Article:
// user made a purchase, track the event in kumite
  Kumite::event('pricing-test', 'sale', array('amount' => $sale->amount()));
}

Defining tests

Tests are defined in the following format:

<?php

$config = array(
  'pricing-test' => array(
  'allocator' => new Allocators\UCB1Allocator('purchase') // there are several included allocators, or define your own
  'active' => true, // controls allocation to tests, events will still be tracked for participants 
    'default' => 'control', // defines the default variant, served to request not participating in the test. Typically the control.
    'variants' => array(
      'control', // this variant defines no properties
      'lowerprice' => array('price' => '$300') // this variant defines properties
    ),
    'events' => array('purchase', 'refund')
  )
);

Integrating with your application

Configuring

During the initialisation of your application, you need to configure kumite.

<?php

Kumite::setup(array(
  'storageAdapter' => new MyStorageAdapter(),
  'cookieAdapter' => new MyCookieAdapter(), // Optional, defaults to using PHP's $_COOKIE if not provided
  'tests' => function() {
    require_once('path/to/configuration/file.php');
    return $config;
  }
));
StorageAdapter

So that kumite can save participant and event data, you need to define a StorageAdapter.

Luckily, this is rather trivial, eg:

<?php
class MyStorageAdapter implements Kumite\Adapters\StorageAdapter
{
  /**
     * @return participantId
     */
    public function createParticipant($testKey, $variantKey)
    {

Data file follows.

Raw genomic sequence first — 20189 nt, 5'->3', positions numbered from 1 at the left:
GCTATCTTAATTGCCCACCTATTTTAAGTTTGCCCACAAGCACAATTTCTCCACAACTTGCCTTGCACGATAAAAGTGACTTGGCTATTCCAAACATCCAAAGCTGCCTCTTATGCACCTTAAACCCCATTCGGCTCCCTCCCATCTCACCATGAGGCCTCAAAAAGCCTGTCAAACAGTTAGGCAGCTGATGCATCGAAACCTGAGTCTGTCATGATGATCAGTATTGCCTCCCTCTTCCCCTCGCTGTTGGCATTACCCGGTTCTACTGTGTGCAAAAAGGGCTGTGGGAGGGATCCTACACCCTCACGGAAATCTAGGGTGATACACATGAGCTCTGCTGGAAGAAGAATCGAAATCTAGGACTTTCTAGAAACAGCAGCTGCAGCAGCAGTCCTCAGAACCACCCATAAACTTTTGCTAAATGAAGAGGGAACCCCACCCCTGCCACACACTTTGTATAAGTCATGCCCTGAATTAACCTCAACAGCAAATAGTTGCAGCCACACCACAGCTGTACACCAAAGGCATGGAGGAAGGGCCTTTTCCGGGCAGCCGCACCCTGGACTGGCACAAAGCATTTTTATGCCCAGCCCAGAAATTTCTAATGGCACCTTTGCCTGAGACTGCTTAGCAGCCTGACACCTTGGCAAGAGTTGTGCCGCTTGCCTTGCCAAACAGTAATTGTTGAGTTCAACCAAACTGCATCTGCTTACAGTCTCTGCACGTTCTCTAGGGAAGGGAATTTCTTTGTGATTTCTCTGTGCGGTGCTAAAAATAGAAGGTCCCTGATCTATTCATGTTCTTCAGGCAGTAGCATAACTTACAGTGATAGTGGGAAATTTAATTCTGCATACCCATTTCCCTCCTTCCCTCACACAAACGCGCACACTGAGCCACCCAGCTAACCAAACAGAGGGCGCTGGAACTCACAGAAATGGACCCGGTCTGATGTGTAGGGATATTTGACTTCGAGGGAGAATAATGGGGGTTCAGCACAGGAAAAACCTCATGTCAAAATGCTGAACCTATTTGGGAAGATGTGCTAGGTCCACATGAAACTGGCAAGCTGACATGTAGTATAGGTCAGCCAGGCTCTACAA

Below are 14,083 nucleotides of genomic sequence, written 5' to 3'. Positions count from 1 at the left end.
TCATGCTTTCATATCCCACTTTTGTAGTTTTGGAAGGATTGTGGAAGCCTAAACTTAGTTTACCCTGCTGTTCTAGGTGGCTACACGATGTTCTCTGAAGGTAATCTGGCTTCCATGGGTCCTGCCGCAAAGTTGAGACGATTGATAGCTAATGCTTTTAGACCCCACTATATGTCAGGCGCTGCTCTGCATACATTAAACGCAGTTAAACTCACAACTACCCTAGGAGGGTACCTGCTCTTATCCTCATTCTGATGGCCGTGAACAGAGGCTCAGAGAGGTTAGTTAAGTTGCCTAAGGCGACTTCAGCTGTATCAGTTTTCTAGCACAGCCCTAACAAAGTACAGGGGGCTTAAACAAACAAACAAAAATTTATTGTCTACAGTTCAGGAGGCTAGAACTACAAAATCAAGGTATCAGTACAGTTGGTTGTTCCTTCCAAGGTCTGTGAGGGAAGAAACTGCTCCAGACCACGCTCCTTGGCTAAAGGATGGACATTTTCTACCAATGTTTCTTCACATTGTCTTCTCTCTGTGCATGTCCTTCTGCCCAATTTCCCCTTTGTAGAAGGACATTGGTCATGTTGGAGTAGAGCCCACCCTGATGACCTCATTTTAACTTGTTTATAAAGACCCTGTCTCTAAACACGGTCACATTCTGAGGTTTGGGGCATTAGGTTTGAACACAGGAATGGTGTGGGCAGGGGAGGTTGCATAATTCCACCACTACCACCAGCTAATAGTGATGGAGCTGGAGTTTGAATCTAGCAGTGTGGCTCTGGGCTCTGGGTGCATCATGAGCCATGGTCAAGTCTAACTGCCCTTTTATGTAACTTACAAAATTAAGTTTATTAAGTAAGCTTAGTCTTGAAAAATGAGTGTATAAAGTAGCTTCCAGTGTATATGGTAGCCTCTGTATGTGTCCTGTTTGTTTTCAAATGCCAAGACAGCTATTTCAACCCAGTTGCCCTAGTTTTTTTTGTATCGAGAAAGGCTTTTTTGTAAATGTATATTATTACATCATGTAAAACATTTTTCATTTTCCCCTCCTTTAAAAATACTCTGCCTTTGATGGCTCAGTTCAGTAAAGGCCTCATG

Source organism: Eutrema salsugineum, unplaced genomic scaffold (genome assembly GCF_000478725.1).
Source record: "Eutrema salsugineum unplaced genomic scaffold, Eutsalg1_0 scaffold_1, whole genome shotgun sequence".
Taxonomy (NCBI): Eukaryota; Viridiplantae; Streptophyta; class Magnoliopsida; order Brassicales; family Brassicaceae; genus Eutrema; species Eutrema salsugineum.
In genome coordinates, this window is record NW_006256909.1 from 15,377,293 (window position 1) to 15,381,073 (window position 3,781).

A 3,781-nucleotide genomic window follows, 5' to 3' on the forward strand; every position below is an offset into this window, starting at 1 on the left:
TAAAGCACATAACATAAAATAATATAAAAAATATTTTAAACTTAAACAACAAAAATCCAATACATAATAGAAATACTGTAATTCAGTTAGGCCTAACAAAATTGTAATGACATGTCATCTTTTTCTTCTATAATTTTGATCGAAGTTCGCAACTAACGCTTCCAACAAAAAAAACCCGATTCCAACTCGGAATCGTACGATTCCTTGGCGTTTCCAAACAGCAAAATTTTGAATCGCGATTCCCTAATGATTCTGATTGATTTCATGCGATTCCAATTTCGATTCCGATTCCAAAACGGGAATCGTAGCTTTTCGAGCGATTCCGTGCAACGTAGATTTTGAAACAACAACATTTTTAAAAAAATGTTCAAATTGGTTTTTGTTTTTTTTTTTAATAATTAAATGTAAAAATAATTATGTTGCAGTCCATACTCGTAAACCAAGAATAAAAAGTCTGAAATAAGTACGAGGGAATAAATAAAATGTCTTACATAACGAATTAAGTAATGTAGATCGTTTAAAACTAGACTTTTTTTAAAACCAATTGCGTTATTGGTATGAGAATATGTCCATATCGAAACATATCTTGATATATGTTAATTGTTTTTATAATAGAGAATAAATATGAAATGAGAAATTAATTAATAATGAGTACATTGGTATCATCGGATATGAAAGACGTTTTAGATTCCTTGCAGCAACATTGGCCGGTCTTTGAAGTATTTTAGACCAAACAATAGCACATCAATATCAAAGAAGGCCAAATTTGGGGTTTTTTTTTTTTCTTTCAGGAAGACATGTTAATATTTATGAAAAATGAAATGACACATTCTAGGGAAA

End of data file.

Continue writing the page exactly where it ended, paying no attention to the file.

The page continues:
$participant = new KumiteParticipant(array(
            'test' => $testKey,
            'variant' => $variantKey
        ));
        $participant->save();
        return $participant->id(); // Now we have a participant id, courtesy of the database 
    }

    public function createEvent($testKey, $variantKey, $eventKey, $participantId, $metadata=null)
    {
        $event = new KumiteEvent(array(
            'test' => $testKey,
            'variant' => $variantKey,
            'event' => $eventKey,
            'participantId' => $participantId,
            'metadata' => $metadata         
        ));
        $event->save();
    }

    // used for results and for intelligent allocators, such as UCB1
    public function countParticipants($testKey, $variantKey)
    {
        return Participant::getTotalForVariant($testKey, $variantKey);
    }

    public function countEvents($testKey, $variantKey, $eventKey)
    {
        return Event::getTotalForEvent($testKey, $variantKey, $eventKey);
    }
}
CookieAdapter

If your application has a specific mechanism for interacting with cookies, you will need to define a CookieAdapter so that kumite may tag requests with variant tokens.

For example, here is the source of the included default PhpCookieAdapter:

<?php

class PhpCookieAdapter implements Kumite\Adapters\CookieAdapter
{
  public function getCookies()
    {
        return $_COOKIE;
    }

    public function getCookie($name)
    {
        return isset($_COOKIE[$name]) ? $_COOKIE[$name] : null;
    }

    public function setCookie($name, $data)
    {
        setcookie($name, $data);
    }
}

Contributing

If you've found a bug or would like to contribute, please create an issue here on GitHub, or better yet fork the project and submit a pull request!